The 9th Circuit Court of Appeals ruled September 13th that a California teacher’s First Amendment guarantees were not violated when the principal at the school where he worked ordered him to remove classroom banners that connected America’s heritage of freedom to faith in God. The decision overturned a lower court’s ruling that the Poway Unified School District had violated the free speech rights of Bradley Johnson, a mathematics teacher in the district.
As reported by the Los Angeles Times, Johnson “had displayed banners in his classrooms for two decades that he saw as celebrating the religious heritage of America, including ‘In God We Trust,’ ‘God Bless America,’ and ‘God Shed His Grace on Thee.’ ”
But when Johnson transferred to a another school in the district in 2007, his new principal, Dawn Kastner, ordered him to remove the banners, some over seven feet wide, saying that their size made them “a promotion of a particular viewpoint,” as Kastner was quoted in the court’s 40-page opinion.
One of the purposes of No Child Left Behind, the education reform program promoted by President George W. Bush and Senator Ted Kennedy of Massachusetts, was to set high standards for American public schools so that American students would excel in their studies. Testing was to be used as the means to see if the schools were meeting those new standards.
The theory was that if you set higher academic standards, the schools would have to revise their curricula and teach subject matter and academic skills that would help the students achieve academic success. But how was this to be done since the curricula had been deliberately devised to dumb-down the students? Were the professors of education and curriculum developers willing to give up their progressive goals to turn the students into little academically challenged socialists?
If the schools could not show academic improvement, they would lose federal funds. So the schools did what they considered to be the only way to meet the federal standards: cheat. Phyllis Schlafly writes in her August 2011 report:
Too much of anything is just as much a misallocation of resources as it is too little, and that applies to higher education just as it applies to everything else.
A recent study from The Center for College Affordability and Productivity titled "From Wall Street to Wal-Mart," by Richard Vedder, Christopher Denhart, Matthew Denhart, Christopher Matgouranis and Jonathan Robe, explains that college education for many is a waste of time and money. More than one-third of currently working college graduates are in jobs that do not require a degree. An essay by Vedder that complements the CCAP study reports that there are "one-third of a million waiters and waitresses with college degrees." The study says Vedder — distinguished professor of economics at Ohio University, an adjunct scholar at the American Enterprise Institute and director of CCAP — "was startled a year ago when the person he hired to cut down a tree had a master's degree in history, the fellow who fixed his furnace was a mathematics graduate, and, more recently, a TSA airport inspector (whose job it was to ensure that we took our shoes off while going through security) was a recent college graduate."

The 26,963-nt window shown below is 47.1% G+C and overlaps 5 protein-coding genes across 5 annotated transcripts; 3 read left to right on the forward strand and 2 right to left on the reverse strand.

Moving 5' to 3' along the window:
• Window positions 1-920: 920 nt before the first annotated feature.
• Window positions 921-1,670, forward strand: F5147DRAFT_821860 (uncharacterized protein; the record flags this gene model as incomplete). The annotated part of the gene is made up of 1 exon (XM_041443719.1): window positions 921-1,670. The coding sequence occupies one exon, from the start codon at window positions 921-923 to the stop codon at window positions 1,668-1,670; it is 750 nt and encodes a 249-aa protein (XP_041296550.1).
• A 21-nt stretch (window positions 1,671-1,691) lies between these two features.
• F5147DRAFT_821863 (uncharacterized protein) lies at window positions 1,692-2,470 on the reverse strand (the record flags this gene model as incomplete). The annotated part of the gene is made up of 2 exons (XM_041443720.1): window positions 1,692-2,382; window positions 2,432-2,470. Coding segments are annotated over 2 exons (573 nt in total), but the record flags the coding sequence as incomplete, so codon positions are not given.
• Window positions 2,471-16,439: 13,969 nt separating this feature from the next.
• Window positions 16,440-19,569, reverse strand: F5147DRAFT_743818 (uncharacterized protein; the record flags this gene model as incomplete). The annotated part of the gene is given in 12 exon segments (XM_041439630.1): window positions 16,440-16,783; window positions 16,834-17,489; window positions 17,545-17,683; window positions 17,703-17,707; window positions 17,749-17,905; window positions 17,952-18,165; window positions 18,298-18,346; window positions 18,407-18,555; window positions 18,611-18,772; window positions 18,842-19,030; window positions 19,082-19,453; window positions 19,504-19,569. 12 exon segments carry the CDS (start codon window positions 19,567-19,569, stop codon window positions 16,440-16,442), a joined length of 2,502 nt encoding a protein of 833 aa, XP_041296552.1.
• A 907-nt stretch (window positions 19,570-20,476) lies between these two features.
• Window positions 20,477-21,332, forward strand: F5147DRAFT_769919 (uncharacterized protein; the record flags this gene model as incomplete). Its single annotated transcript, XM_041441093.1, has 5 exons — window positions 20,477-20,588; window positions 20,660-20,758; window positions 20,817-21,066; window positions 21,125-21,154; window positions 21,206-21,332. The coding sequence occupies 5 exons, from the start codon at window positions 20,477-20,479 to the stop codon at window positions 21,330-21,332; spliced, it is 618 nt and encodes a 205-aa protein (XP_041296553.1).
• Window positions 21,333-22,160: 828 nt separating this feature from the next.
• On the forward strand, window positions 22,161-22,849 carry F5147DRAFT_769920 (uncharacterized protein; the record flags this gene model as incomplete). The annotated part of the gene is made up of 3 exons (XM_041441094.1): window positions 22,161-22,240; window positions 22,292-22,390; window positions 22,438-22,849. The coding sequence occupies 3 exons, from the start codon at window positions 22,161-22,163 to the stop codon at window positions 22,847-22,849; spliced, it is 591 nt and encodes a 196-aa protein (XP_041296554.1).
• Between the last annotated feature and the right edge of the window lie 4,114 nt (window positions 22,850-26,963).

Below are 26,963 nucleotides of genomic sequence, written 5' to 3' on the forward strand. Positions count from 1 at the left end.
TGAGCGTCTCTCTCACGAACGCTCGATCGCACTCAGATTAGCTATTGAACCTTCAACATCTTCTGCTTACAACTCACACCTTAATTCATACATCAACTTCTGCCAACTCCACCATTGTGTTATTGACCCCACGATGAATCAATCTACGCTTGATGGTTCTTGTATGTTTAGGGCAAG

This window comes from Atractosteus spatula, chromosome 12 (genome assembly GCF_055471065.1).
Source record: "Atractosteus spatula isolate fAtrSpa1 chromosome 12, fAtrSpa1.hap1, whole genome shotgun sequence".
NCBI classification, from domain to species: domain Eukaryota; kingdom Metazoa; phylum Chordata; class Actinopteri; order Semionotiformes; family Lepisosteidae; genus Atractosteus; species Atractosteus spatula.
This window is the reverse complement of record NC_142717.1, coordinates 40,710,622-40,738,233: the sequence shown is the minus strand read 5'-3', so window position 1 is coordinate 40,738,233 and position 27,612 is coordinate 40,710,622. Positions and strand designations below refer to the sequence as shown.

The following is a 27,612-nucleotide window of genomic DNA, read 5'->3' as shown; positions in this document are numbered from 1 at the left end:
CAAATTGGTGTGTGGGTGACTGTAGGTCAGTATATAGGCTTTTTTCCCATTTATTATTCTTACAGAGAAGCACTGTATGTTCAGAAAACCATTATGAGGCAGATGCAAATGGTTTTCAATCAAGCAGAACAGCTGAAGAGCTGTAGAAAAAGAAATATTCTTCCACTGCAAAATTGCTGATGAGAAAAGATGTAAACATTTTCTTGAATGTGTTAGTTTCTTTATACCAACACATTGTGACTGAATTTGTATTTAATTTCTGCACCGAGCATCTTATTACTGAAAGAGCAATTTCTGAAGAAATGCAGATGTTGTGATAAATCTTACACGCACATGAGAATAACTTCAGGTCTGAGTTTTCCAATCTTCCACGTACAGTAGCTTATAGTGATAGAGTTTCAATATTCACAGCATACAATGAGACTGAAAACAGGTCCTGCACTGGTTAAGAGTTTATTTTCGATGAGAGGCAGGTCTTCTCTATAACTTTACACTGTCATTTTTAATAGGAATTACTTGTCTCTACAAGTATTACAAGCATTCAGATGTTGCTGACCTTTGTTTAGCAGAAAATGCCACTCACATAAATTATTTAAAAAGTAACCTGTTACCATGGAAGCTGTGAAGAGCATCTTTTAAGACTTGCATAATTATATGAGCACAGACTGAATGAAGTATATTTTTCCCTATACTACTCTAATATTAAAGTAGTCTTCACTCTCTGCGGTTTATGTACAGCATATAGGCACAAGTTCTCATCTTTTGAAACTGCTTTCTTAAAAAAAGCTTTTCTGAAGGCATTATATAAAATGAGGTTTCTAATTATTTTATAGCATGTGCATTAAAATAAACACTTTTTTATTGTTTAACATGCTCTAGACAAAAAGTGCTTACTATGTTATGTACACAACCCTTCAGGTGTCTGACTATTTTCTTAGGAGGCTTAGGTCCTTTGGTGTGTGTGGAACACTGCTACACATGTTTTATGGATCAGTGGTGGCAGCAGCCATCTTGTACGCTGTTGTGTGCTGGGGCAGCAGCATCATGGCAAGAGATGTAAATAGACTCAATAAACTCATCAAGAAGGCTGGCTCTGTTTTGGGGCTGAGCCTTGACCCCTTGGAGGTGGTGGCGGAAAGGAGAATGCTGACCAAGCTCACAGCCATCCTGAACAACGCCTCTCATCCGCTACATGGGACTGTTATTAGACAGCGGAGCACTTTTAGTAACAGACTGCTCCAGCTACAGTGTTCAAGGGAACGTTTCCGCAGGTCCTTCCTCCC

According to a new behavioral study, Spongebob SquarePants may cause short-term attention and learning problems in 4-year olds. The study indicates that watching a mere nine minutes of the program can have such an effect.
Fox News reports:
The problems were seen in a study of 60 children randomly assigned to either watch SpongeBob, or the slower-paced PBS cartoon Caillou or assigned to draw pictures. Immediately after these nine-minute assignments, the kids took mental function tests; those who had watched SpongeBob did measurably worse than the others.
Those who watched SpongeBob SquarePants scored an average of 12 points lower than the other groups. The children who watched Calliou and drew pictures scored nearly the exact same. Another test administered to the three groups was how long the children were able to wait before eating snacks presented to them when the researcher left the room. Those who watched Calliou or drew illustrations waited approximately four minutes, as opposed to those children who watched Spongebob, who waited just two and a half minutes on average.
I received a very interesting comment on my recent article, "The Great Brain Robbery," in which I tried to convey the damage that is being done daily in our elementary schools by teachers who have been so badly miseducated that they have no idea that the teaching methods they are using can cause untold damage to a child’s ability to use his or her mind effectively for the rest of his or her life.
The reader wrote:
As an aspiring teacher with a year left in attaining my Master's of Education online at this site: http://www.cu-portland.edu/ I am extremely averse to the idea of favoring one teaching method over another. Why is phonics-based teaching any better or worse than visual-based learning? Every child is different, and that includes their learning style. You should be careful [not] to endorse a one-size fits all reading curriculum....
Obviously, this aspiring teacher has not yet taught anyone anything, but feels compelled to advise this veteran of the reading wars, that I should be careful not to endorse a “one-size fits all reading curriculum.”